VIDEOS | Meet The Thomas Family, Sustainable Ranchers in Idaho

November 20, 2017

These brothers have been ranching their whole lives. They’ve partnered with the Sage Grouse Initiative to improve sagebrush range for livestock and wildlife. Photo: Brianna Randall

Young ranchers make big strides to improve range health through a variety of conservation practices

Three years ago, Seth and Logan Thomas approached the Sage Grouse Initiative (SGI), led by USDA’s Natural Resources Conservation Service (NRCS), to inquire about options for improving their agricultural operations as well as wildlife habitat.

Seth, 34, and Logan, 28, have been ranching since they were knee-high. Their father, Bob, bought ranchland in southwestern Idaho in 1996. Now, along with their father, the brothers run the Thomas Cattle Company.

The 150,000 acres of rangelands they manage stretch from 2,600 feet in elevation along the Snake River up to 7,000 feet in the Owyhee Mountains straddling the border of Idaho, Nevada and Oregon.

“We want to show that we’re willing to take steps to improve things. We know that we have to take care of this land, make it better, so it can support us and our kids for generations to come,” says Logan.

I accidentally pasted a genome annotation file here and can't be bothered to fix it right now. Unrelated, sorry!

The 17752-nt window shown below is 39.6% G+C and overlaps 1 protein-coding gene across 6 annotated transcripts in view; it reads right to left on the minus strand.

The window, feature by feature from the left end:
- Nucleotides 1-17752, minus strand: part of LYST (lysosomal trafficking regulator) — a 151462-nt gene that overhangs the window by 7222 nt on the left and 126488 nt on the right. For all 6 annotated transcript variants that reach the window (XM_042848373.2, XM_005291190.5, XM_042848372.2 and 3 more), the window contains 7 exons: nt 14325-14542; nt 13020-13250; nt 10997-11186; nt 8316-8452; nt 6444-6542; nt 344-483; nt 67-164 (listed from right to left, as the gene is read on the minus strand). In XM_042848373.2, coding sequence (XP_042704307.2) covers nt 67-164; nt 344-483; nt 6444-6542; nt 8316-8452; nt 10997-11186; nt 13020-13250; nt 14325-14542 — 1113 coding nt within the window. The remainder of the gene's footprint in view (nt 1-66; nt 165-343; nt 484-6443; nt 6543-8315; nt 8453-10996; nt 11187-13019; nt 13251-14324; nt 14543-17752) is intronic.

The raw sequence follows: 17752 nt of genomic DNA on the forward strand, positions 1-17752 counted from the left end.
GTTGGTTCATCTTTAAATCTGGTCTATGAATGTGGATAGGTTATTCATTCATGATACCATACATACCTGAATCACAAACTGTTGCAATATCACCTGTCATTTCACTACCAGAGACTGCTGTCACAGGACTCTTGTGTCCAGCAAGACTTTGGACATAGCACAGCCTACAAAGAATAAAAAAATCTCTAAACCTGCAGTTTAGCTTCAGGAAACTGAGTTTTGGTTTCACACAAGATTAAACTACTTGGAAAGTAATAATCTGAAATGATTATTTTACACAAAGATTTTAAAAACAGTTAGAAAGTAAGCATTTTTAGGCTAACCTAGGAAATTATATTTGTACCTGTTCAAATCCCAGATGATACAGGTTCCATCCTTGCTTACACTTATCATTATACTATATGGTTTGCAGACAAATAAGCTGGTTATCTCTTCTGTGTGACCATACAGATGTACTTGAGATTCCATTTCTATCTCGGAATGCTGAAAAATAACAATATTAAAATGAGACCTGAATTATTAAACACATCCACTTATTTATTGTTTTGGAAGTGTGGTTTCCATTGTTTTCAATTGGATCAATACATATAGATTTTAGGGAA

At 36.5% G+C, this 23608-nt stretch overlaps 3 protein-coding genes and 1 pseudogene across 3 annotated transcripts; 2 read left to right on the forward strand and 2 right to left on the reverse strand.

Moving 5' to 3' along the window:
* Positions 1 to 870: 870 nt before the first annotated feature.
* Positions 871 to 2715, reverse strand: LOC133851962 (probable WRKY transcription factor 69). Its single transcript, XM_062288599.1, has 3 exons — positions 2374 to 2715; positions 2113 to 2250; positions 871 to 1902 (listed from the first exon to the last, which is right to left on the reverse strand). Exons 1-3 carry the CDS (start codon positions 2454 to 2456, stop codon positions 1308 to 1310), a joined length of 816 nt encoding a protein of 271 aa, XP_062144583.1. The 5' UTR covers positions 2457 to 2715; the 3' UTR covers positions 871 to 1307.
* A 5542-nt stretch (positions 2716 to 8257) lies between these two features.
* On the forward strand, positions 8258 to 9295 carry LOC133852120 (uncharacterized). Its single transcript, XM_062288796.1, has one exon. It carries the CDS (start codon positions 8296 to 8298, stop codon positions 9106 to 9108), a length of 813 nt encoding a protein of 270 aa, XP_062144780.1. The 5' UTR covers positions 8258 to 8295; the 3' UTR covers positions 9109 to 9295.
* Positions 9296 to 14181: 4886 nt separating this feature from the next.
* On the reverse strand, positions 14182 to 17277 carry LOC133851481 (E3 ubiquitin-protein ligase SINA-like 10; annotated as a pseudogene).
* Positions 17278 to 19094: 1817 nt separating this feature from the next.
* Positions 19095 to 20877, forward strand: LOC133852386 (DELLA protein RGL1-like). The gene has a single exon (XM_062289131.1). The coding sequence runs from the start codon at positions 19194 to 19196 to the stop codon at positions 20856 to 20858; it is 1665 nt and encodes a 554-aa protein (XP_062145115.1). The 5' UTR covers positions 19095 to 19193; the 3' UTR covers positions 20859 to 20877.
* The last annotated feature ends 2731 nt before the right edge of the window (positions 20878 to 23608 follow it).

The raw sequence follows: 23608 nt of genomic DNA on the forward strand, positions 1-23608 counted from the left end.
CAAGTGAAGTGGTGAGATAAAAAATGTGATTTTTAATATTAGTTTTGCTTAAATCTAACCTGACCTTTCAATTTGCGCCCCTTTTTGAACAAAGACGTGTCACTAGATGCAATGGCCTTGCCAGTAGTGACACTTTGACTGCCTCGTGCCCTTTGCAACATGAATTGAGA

Watch these short videos to hear how and why they’ve put in place all sorts of conservation practices that benefit the bird and their herds:

Learn how Seth and Logan are working with SGI to improve water, grass, and other natural resources to benefit wildlife and livestock on their ranch in southwestern Idaho.

Ed Contreras, SGI field conservationist, talks about how Seth and Logan Thomas spread the word among neighbors about opportunities for improving their operations and the sagebrush landscape. 

Read the full story in BEEF Magazine >>

Read more success stories from SGI ranchers >>

The Sage Grouse Initiative is a partnership-based, science-driven effort that uses voluntary incentives to proactively conserve America’s western rangelands, wildlife, and rural way of life. This initiative is part of Working Lands For Wildlife, which is led by USDA’s Natural Resources Conservation Service.